I cannot believe it took me ten years to rewatch Hard Boiled. I have certainly spent the last ten years enthusiastically telling people how great it is and they need to watch it but what I really should have been doing is forcing those people to watch Hard Boiled right at the moment I thought to recommend it. C’mon, like what they were doing was better than this movie? Fat chance. Of course it may not have been physically possible to watch Hard Boiled at that exact moment (wedding, in a bar, at a house party, between acts at a music festival) but sometimes sacrifices have to be made and if you are going to do any sacrificing do it at the altar of John Woo’s Hard Boiled.
Watching Hard Boiled ten years ago, I recall screaming a lot, a hallmark of many a great action film. Not screams of fear but that of joyous “That happened and I thought something like that could never happen and now I’m a better person” kind of scream. HB is chockablock with screamy moments, like when Chow Yun Fat slides down a railing firing two guns at the same time. Or when Tony Leung pops out a boat and smokes a guy like an armed jack in a box.
I couldn’t recall the plot of Hard Boiled and was surprised to see it used the old undercover-cop-wants-to-get-out-before-he-is-in-too-deep bit. That it also incorporates the cop-on-the-edge-turn-in-your-badge bit as well means that there is little room for anything but badass badassness. Chow Yun Fat’s cop on the edge is named Tequila and he likes to rappel into chop shop warehouses and have insane gun battles. He also likes to play clarinet and he can chew a toothpick and smoke a cigerette at the same time. Tony Leung’s undercover cop is named Alan(!) and he tends to look more concerned about the crazy things Tequila drags him into. Tequila thinks Alan needs to relax and realize that “Life should be fun”. Right after he says this they slide out of some mortuary freezers and mow down a whole room of bad guys. Fun!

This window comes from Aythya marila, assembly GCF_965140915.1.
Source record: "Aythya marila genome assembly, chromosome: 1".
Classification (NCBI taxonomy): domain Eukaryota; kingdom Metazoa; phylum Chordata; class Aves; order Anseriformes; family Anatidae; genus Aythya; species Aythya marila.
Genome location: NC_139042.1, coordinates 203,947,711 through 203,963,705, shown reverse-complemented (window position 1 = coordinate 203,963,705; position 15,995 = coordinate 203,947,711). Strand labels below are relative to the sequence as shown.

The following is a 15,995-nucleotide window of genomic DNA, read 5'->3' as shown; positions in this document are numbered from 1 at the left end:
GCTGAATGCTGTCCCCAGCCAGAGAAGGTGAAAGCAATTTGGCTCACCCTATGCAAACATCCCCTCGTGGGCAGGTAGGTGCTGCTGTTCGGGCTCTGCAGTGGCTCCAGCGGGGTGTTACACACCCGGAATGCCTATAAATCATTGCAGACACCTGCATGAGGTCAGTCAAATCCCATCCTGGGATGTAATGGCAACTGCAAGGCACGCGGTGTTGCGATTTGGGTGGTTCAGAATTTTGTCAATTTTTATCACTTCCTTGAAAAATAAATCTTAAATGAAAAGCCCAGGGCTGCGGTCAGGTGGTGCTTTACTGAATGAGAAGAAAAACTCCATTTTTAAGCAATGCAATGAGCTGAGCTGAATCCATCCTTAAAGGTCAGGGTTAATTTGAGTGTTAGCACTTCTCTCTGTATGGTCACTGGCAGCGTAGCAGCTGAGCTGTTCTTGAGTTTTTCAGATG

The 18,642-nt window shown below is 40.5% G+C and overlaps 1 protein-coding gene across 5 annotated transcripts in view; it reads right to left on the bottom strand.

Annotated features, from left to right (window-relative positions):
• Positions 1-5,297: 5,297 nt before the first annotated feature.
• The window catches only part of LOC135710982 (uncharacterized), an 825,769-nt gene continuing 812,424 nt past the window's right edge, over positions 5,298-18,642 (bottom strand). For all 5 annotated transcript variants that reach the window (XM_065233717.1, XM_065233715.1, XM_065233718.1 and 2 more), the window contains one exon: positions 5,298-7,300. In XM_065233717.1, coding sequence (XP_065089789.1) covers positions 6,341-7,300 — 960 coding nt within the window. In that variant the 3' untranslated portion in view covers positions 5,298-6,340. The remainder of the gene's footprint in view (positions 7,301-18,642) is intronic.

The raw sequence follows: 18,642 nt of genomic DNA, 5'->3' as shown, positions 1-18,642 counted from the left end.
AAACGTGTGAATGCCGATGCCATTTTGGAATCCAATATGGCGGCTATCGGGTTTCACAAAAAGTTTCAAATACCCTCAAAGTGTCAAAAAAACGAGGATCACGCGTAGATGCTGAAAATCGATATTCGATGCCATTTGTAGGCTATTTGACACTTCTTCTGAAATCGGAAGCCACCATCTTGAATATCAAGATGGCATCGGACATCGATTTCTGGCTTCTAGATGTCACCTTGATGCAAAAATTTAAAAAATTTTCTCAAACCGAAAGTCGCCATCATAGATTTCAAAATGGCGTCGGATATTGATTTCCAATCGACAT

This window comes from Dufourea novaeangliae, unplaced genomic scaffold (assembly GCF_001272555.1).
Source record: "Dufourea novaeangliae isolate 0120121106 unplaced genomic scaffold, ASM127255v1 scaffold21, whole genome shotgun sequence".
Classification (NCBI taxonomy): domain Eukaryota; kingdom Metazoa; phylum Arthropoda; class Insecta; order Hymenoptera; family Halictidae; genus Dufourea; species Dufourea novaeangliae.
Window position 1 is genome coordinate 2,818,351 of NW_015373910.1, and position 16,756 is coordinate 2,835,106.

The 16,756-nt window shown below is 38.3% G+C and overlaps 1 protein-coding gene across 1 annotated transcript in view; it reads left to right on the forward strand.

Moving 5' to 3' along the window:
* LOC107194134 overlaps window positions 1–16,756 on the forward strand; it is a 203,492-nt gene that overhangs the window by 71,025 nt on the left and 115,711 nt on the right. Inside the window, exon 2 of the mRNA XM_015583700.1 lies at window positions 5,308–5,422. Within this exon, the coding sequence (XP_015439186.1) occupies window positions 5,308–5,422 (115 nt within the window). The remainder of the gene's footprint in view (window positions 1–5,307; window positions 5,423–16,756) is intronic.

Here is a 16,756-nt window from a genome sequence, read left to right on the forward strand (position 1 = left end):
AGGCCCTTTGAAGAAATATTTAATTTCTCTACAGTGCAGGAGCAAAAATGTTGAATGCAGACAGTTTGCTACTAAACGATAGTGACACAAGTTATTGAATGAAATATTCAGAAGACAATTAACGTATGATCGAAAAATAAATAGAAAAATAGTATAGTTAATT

I completely forgot about that character of Mad Dog. Portrayed by Philip Kwok, Mad Dog comes from a long line of quiet badass bad guys. He doesn’t say much but he certainly knows how to blow up a trailer with grenade, barrelroll past the explosion and gun down the guys coming to see what the commotion is all about. Slick. Kwok looked familiar to me and I was not at all surprised to see that right before filming Hard Boiled he had worked on Riki-Oh: The Story Of Ricky. Two classics! He also featured in a movie called The Sword Stained with Royal Blood. I cannot vouch for the quality but that title is A plus. Mad Dog has some cool honor codes, like when he disagrees with the murder of an entire hospital and puts down his gun so that some patients can leave the room that his gunfight has stumbled upon. Mad Dog is a bad guy, not a monster.
Now Johnny Wong, that guy is a fucking animal. So Chow Yun Fat pops him in the eye.
Can I tell you about my favorite part of Hard Boiled? I mean, besides all the other parts I’ve mentioned above. It happens right after the shootout at Alan’s houseboat. Alan is suffering from a shotgun blast to the back and Tequila has just helped him kill a shit load of bad guys. What is that? Oh no, Johnny Wong is en route to the dock and if he sees Alan with Tequila then the jig will be up! Tequila says,”I gotta get out of here. I’ll see you soon,” turns around and dives right into the water, clothes and all. I cannot express how both hilarious and awesome this moment is. Also, practical.
Hard Boiled is still the gold standard for action movies. Vern called it “Die Hard times ten“. I think it might be Die Hard times 20. Maybe even 30. Did I mention that periodically throughout Hard Boiled Tequila will go to a bar and get advice from John Woo? Yes, it is true. And it tends to be pretty good advice too. More directors should do this. I would have liked seeing Tom Cruise get help from Spielberg during Minority Report.